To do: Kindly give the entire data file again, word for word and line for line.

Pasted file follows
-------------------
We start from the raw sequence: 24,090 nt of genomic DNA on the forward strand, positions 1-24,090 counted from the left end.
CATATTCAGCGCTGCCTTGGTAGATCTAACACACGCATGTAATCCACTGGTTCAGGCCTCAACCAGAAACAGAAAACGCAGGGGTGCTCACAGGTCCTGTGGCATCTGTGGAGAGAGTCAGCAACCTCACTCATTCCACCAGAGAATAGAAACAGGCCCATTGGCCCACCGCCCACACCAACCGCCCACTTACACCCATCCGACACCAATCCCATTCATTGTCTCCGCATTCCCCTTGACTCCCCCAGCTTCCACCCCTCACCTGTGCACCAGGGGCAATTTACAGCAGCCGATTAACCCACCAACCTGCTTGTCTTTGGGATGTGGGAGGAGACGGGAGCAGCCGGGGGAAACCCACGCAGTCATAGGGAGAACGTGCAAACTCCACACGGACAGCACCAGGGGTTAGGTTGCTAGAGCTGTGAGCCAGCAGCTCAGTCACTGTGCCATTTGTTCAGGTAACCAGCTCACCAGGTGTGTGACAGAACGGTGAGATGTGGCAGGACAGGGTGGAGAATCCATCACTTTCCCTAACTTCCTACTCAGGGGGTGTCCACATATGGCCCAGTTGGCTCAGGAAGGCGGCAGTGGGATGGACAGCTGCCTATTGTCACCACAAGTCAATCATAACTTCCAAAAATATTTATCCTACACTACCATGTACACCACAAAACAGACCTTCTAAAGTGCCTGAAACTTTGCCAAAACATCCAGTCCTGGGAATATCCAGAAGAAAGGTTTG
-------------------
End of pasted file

We start from the raw sequence: 24,090 nt of genomic DNA on the forward strand, positions 1-24,090 counted from the left end.
CATATTCAGCGCTGCCTTGGTAGATCTAACACACGCATGTAATCCACTGGTTCAGGCCTCAACCAGAAACAGAAAACGCAGGGGTGCTCACAGGTCCTGTGGCATCTGTGGAGAGAGTCAGCAACCTCACTCATTCCACCAGAGAATAGAAACAGGCCCATTGGCCCACCGCCCACACCAACCGCCCACTTACACCCATCCGACACCAATCCCATTCATTGTCTCCGCATTCCCCTTGACTCCCCCAGCTTCCACCCCTCACCTGTGCACCAGGGGCAATTTACAGCAGCCGATTAACCCACCAACCTGCTTGTCTTTGGGATGTGGGAGGAGACGGGAGCAGCCGGGGGAAACCCACGCAGTCATAGGGAGAACGTGCAAACTCCACACGGACAGCACCAGGGGTTAGGTTGCTAGAGCTGTGAGCCAGCAGCTCAGTCACTGTGCCATTTGTTCAGGTAACCAGCTCACCAGGTGTGTGACAGAACGGTGAGATGTGGCAGGACAGGGTGGAGAATCCATCACTTTCCCTAACTTCCTACTCAGGGGGTGTCCACATATGGCCCAGTTGGCTCAGGAAGGCGGCAGTGGGATGGACAGCTGCCTATTGTCACCACAAGTCAATCATAACTTCCAAAAATATTTATCCTACACTACCATGTACACCACAAAACAGACCTTCTAAAGTGCCTGAAACTTTGCCAAAACATCCAGTCCTGGGAATATCCAGAAGAAAGGTTTG